Just when you thought you’d seen everything in terms of Thanksgiving holiday movies, along comes the dark comedy “The Oath” (Roadside Attractions), actor Ike Barinholtz’s feature length debut as writer and director. While it may not be on par with Jodie Foster’s “Home for The Holidays”, it does have its charms and a timely message.

“The Oath” opens with the cable news announcement that the POTUS has instituted a conservative “Patriot’s Oath”, a loyalty pledge with perks for signing. The deadline is the day after Thanksgiving, also known, fittingly, as Black Friday. Liberal-oriented Chris (Barinholtz) tells his wife Kai (Tiffany Haddish) that it will the beginning of a purge.

Ten months later, the Monday of Thanksgiving week, the news is full of stories about at protest in New Orleans. This particular Monday is the day Chris’s parents, Eleanor (Nora Dunn) and Hank (Chris Ellis) are set to descend. As if Chris, who hasn’t signed the oath (unlike one of his turncoat college buddies and co-workers, played by an uncredited Max Greenfield), doesn’t already have enough stress in his life, his right-wing brother Pat (Jon Barinholtz) and his equally fanatical girlfriend Abbie (Meredith Hagner) only increase his worries. The one light on the horizon is sister Alice (Carrie Brownstein) and her husband Clark (Jay Duplass), but that is quickly extinguished when Clark takes to bed in the guest room with a stomach virus.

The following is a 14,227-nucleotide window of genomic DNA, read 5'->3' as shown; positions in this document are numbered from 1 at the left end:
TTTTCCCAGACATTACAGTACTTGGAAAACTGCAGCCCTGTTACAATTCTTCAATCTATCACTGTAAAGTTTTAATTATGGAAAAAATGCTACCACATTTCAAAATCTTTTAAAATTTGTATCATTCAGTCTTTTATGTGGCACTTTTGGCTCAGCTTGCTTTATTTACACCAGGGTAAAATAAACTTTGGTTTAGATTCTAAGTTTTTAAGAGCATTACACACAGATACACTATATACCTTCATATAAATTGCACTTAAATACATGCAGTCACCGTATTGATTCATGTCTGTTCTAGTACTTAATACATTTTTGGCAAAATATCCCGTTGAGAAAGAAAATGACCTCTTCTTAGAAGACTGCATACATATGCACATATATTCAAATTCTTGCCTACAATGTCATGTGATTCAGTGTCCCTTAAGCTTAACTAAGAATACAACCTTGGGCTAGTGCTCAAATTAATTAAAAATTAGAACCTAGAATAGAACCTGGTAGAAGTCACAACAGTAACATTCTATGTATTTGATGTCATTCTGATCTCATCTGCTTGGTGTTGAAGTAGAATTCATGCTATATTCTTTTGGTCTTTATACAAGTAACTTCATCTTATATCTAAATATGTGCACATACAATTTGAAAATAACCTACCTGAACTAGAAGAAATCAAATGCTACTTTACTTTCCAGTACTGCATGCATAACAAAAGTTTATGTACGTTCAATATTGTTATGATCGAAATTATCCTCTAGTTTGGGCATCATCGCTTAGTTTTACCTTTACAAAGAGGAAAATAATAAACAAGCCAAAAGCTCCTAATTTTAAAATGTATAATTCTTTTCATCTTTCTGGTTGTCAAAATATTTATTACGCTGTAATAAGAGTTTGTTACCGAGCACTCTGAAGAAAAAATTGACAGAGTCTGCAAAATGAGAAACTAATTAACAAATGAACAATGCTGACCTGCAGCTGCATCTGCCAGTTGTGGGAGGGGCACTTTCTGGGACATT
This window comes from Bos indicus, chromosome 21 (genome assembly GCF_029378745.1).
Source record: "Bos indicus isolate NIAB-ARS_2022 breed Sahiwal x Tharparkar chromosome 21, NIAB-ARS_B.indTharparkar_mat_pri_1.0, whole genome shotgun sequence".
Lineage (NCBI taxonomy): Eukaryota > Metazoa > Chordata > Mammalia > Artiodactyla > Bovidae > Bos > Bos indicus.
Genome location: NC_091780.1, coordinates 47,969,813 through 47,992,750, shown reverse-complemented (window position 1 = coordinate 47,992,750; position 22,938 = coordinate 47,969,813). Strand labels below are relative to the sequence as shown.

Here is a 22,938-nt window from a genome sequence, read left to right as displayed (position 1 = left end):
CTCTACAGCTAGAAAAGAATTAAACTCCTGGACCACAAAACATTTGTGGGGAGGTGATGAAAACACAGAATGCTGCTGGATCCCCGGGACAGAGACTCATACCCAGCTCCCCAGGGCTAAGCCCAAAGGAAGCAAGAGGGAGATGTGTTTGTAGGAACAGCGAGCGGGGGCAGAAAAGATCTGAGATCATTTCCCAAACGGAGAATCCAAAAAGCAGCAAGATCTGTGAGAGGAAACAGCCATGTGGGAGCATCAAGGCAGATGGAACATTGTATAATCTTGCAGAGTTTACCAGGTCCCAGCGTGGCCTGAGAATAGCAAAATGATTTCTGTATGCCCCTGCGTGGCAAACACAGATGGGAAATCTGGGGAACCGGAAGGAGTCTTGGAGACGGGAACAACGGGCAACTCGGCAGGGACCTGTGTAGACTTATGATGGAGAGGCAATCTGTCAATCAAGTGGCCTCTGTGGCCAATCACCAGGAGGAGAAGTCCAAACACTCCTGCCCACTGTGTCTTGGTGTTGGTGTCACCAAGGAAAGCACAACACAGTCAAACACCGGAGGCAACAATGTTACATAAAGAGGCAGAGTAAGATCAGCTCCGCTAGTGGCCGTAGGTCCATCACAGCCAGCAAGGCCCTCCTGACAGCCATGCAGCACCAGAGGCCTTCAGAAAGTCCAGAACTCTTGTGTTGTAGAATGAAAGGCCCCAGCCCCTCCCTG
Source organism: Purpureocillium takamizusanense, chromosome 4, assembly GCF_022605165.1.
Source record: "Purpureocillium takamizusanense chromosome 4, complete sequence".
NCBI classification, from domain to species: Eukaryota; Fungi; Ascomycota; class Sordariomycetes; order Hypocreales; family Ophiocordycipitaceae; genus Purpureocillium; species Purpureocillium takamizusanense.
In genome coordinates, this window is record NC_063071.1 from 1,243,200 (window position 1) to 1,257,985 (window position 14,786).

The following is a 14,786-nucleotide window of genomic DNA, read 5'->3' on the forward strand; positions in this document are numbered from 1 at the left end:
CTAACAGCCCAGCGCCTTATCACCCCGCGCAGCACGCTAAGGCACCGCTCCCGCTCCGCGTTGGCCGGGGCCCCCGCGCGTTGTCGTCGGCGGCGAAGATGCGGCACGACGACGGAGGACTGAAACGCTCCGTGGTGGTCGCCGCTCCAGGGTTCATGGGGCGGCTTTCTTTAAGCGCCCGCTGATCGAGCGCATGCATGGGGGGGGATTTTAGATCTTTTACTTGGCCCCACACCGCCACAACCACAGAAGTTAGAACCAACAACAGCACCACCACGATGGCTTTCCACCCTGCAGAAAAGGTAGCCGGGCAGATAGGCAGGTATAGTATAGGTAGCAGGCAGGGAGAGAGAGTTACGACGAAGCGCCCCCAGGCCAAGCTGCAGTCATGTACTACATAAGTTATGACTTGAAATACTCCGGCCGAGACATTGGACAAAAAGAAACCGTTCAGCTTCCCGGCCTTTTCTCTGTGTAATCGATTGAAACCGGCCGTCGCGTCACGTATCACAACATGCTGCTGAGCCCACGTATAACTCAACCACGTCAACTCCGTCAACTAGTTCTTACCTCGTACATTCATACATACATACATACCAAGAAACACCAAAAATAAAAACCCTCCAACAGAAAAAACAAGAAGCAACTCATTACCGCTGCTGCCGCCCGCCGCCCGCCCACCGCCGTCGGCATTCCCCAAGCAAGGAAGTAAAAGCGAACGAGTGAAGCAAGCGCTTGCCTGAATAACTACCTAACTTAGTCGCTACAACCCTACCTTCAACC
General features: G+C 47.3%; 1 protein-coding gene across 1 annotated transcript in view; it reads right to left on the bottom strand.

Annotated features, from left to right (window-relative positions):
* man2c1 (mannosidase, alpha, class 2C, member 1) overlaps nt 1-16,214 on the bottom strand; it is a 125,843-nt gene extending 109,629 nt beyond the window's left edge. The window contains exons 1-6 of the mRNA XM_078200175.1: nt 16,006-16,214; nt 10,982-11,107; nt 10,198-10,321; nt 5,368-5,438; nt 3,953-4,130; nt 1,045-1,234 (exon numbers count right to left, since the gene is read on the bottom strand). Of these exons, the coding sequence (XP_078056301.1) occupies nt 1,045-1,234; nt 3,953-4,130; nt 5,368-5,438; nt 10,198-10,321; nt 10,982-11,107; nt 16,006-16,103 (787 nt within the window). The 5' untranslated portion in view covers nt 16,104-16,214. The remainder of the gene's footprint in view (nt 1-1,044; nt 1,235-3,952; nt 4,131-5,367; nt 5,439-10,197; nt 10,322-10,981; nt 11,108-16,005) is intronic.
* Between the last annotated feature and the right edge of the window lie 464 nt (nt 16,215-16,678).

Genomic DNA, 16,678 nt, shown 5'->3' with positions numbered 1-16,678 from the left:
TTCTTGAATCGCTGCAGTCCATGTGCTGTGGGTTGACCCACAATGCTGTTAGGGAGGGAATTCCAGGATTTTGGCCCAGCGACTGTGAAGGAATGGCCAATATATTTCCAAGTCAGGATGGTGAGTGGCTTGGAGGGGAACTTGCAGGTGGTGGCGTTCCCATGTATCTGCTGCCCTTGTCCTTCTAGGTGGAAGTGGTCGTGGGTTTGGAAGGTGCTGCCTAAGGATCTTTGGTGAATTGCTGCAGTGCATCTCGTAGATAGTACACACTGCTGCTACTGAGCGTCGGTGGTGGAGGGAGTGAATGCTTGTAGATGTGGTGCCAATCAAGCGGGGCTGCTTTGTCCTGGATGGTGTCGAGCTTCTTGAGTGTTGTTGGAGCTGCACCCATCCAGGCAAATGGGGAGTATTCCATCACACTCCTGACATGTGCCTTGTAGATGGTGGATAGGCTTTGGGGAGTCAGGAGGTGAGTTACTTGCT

It doesn’t take long before the brothers are at each other’s throats. Things quickly escalate over Thanksgiving dinner. When it is revealed that Kai, who said she wouldn’t sign the oath, actually did the opposite, Chris takes his plate and his drink and finishes eating in the car.

The next morning, Peter (John Cho) and Mason (Billy Magnussen), two men representing the Citizens Protection Unit, an unsanctioned offshoot of the Department of Homeland Security, arrive at the house and want to question Chris. Just when you think nothing worse could happen, it does. A physical altercation between Chris and Mason leads to assault with a fireplace shovel, followed by a drawn gun, a knife, taser incidents and possible kidnapping. And you thought Thanksgiving with your family was unpleasant.

If you’re already stressed out about the holidays, not to mention the declining political situation in the country, you might want to take a pass on “The Oath”. However, while it doesn’t have the oomph of say “Get Out”, “The Oath” does have enough comedically memorable moments to make it worth saving room for, even after you’ve eaten your slice of pumpkin pie.

Rating: B-